Prosjektet står bak ei rekkje publikasjonar som bidreg til den norske og internasjonale kunnskapen om territorial strukturreform. Prosjektet har bidrege til å forsterke og fornye nettverka kring kommuneforskinga i Noreg og Norden, og har rekruttert inn nye krefter. Data som er samla inn i samband med prosjektet vil, i samråd med NSD, bli lagt til rette for forskarar som ynskjer å forske meir på reformene. Som følgjeforskingsprosjekt for reformer som føregjekk i sanntid, har prosjektet og prosjektets deltakarar lagt vekt på å bidra til prosessen gjennom formidling. Målgruppa har her både vore praktikarar/ aktørar i reformene (departementalt embetsverk og regional statsforvaltarar, i tillegg til folkevalde frå kommunar og fylkeskommunar), og den breie ålmenta. Vi meiner her å ha bidrege til ein opplyst og kunnskapsbasert fagleg og politisk diskusjon kring reformprosessane, vel å merke på ein slik måte at vi ikkje har pressa på for det eine eller det andre konkrete reformutfallet.

The object of the study, NLGR, was initiated in May 2014, and is supposed to end when a second main phase of municipal amalgamations has been implemented by the end of 2019 - which is also the project's end point. Based on a model where the reform is seen as a case of multi-layered policy co-formation, the project distinguishes between three main research themes; 1) NLGR as reform craftsmanship at central-government level; 2) NLGR as a series of local and regional reform processes; and 3) NLGR as a nationally consistent reform, with institutions and processes that coordinate across the reform's layers. These themes, each with specified research questions and topics, are reflected in the project's organisational model of data-gathering and thematic work-packages and sub-projects. Theoretically, the project is unified by attention to how reform processes at all levels are influenced by context (basic conditions, contemporaneous events and the NLGR process dynamics itself), and by the interplay of interests, ideology, information/facts, and institutions/history. Methodically, comparison is an essential tool - across countries, sectors, localized processes and historical time periods. Data collection in Norway involves survey methods, interviews and document studies, analyses of existing statistical data sources, as well as a number of case studies. The project is designed to accommodate cross-cutting use of data sources across research themes and by all members of the consortium. The project design will also be adjusted if the reform's progression makes that necessary.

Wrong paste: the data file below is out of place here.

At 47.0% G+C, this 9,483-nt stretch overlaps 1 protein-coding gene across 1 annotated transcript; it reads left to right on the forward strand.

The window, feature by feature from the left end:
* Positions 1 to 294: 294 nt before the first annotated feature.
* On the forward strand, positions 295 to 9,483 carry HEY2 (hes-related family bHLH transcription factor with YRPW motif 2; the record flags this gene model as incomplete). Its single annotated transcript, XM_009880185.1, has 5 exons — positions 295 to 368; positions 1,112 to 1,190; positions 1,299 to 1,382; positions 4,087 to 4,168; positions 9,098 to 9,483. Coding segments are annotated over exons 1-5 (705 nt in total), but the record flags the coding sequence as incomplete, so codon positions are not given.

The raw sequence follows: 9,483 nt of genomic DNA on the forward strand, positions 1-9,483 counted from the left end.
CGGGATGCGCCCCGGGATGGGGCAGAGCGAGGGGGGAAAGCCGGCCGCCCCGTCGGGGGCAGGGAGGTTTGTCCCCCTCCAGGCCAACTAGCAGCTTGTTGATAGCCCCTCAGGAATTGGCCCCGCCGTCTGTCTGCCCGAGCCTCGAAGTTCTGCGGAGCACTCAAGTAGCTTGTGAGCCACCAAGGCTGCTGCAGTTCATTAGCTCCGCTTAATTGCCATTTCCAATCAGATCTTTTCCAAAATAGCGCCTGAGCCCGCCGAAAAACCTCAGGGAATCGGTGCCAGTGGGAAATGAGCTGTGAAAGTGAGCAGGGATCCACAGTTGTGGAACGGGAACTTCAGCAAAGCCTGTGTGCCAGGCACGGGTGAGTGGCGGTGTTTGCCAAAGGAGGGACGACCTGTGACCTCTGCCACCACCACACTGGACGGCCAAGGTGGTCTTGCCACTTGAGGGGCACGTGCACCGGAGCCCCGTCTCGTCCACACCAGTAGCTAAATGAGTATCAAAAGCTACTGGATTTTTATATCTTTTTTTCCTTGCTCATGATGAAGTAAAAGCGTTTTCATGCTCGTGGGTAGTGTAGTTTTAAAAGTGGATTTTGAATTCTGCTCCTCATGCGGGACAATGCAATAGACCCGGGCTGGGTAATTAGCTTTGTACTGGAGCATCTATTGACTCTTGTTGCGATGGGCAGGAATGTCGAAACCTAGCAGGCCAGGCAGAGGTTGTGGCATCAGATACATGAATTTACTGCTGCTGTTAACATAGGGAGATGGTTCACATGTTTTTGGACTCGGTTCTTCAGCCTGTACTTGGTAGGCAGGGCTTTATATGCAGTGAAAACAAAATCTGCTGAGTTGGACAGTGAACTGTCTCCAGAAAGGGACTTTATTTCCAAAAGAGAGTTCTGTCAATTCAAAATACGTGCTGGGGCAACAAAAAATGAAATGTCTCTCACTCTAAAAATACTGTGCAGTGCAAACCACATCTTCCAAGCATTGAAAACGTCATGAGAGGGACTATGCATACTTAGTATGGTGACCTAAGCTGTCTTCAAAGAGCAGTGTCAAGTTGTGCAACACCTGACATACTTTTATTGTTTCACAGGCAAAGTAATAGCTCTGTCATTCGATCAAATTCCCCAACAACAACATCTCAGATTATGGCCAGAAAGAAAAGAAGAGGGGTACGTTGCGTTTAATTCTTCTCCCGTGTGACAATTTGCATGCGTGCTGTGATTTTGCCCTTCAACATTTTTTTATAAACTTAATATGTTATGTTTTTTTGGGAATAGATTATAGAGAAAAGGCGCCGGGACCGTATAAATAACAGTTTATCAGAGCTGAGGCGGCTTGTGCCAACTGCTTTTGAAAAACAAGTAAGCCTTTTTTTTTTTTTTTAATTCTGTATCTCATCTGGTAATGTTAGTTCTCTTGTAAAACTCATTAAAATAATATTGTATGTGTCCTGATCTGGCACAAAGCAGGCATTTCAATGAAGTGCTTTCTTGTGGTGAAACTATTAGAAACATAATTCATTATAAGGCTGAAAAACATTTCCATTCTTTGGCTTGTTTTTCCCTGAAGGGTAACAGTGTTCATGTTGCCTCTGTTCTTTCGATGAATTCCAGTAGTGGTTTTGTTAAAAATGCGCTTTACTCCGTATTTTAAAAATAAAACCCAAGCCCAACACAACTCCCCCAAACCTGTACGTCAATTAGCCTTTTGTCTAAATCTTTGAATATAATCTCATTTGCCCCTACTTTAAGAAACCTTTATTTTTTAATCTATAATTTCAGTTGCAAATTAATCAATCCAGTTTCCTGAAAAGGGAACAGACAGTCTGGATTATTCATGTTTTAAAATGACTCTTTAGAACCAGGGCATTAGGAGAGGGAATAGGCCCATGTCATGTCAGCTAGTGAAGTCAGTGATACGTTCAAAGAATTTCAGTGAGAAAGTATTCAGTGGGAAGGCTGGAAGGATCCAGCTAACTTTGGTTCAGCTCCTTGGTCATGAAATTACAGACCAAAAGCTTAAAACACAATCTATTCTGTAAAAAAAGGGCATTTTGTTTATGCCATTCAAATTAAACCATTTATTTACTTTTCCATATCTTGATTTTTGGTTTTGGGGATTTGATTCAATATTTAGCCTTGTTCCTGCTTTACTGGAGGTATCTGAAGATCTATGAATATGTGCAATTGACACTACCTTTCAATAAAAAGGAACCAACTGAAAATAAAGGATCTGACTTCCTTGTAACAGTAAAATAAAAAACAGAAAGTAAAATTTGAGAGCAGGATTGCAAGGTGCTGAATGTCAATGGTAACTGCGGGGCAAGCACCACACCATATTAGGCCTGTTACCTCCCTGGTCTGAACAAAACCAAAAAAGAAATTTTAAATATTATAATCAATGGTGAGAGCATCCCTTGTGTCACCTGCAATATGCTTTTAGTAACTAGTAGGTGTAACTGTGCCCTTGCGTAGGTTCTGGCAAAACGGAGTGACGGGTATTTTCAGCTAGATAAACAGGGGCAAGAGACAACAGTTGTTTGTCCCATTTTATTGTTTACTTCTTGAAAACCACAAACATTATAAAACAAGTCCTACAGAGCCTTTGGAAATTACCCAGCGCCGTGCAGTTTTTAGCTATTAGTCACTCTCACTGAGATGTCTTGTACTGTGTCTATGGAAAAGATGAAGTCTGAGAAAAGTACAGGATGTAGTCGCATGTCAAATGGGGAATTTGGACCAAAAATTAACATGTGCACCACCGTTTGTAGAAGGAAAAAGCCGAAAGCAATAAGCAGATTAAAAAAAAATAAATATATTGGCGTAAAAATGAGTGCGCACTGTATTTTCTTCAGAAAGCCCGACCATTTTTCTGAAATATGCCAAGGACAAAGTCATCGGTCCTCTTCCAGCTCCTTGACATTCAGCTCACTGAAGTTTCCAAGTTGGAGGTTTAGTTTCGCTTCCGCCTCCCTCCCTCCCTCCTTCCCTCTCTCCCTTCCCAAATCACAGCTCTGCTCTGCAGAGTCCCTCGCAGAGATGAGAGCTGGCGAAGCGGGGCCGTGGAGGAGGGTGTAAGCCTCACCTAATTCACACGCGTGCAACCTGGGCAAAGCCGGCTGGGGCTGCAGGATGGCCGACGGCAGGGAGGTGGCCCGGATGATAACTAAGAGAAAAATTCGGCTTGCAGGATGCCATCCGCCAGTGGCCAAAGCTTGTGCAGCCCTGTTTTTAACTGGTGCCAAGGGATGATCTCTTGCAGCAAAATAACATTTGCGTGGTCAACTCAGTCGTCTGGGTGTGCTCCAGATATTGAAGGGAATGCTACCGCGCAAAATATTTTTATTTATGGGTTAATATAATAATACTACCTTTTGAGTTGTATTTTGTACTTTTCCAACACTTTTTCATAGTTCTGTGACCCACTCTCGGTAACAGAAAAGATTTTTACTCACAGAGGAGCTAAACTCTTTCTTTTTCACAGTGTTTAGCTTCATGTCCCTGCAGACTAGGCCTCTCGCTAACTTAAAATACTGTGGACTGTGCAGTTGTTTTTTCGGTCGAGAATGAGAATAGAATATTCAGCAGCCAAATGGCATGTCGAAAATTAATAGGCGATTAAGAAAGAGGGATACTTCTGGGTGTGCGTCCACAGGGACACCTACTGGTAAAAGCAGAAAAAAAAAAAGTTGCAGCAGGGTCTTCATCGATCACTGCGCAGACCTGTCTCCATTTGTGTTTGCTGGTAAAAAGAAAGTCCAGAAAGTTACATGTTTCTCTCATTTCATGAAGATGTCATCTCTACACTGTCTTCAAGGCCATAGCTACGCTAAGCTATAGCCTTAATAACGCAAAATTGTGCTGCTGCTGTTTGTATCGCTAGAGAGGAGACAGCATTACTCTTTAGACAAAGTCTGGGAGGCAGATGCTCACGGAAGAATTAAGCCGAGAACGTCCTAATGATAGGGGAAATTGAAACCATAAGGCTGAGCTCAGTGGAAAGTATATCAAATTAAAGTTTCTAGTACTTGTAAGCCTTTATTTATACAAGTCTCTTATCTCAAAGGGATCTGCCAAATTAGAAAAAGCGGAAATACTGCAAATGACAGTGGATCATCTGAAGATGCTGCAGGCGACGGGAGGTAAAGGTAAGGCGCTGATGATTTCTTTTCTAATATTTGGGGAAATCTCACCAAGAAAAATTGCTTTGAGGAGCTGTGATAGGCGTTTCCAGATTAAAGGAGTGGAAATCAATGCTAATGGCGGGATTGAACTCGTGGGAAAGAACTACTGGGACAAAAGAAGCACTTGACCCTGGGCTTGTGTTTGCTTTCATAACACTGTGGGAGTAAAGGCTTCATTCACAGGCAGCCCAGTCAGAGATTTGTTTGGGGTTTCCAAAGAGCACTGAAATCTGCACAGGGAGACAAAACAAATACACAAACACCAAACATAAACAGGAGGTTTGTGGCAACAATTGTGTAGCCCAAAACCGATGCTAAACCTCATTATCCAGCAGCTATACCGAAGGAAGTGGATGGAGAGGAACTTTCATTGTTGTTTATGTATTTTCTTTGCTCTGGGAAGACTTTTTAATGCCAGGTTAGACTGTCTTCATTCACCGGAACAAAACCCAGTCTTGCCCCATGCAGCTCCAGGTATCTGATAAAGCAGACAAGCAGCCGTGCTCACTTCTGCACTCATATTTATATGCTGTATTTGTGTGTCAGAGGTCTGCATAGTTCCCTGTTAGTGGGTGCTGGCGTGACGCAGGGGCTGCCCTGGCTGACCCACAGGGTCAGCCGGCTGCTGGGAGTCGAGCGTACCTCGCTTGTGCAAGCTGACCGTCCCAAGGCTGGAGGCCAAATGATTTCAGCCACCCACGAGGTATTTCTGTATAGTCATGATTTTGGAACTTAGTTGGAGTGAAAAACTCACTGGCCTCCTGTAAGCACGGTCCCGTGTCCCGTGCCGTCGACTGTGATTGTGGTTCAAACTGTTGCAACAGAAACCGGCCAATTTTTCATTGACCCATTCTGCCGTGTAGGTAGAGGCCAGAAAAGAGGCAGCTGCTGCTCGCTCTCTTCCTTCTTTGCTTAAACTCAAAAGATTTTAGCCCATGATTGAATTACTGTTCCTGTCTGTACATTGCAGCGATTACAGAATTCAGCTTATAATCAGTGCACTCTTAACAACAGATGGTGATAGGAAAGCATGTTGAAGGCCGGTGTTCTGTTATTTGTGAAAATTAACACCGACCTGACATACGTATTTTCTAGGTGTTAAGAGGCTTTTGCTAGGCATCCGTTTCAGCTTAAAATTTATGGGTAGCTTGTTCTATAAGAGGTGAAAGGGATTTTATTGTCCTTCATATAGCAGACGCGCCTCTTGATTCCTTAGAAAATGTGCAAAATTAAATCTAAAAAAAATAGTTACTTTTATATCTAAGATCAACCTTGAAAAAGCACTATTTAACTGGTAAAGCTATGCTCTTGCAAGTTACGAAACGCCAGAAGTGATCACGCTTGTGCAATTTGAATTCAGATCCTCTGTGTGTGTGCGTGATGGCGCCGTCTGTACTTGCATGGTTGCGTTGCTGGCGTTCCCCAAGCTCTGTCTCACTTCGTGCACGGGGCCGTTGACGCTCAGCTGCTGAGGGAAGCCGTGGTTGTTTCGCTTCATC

Publications from Cristin

No publications found

Funding scheme:

DEMOS-Demokratisk og effektiv styring, planlegging og forvaltning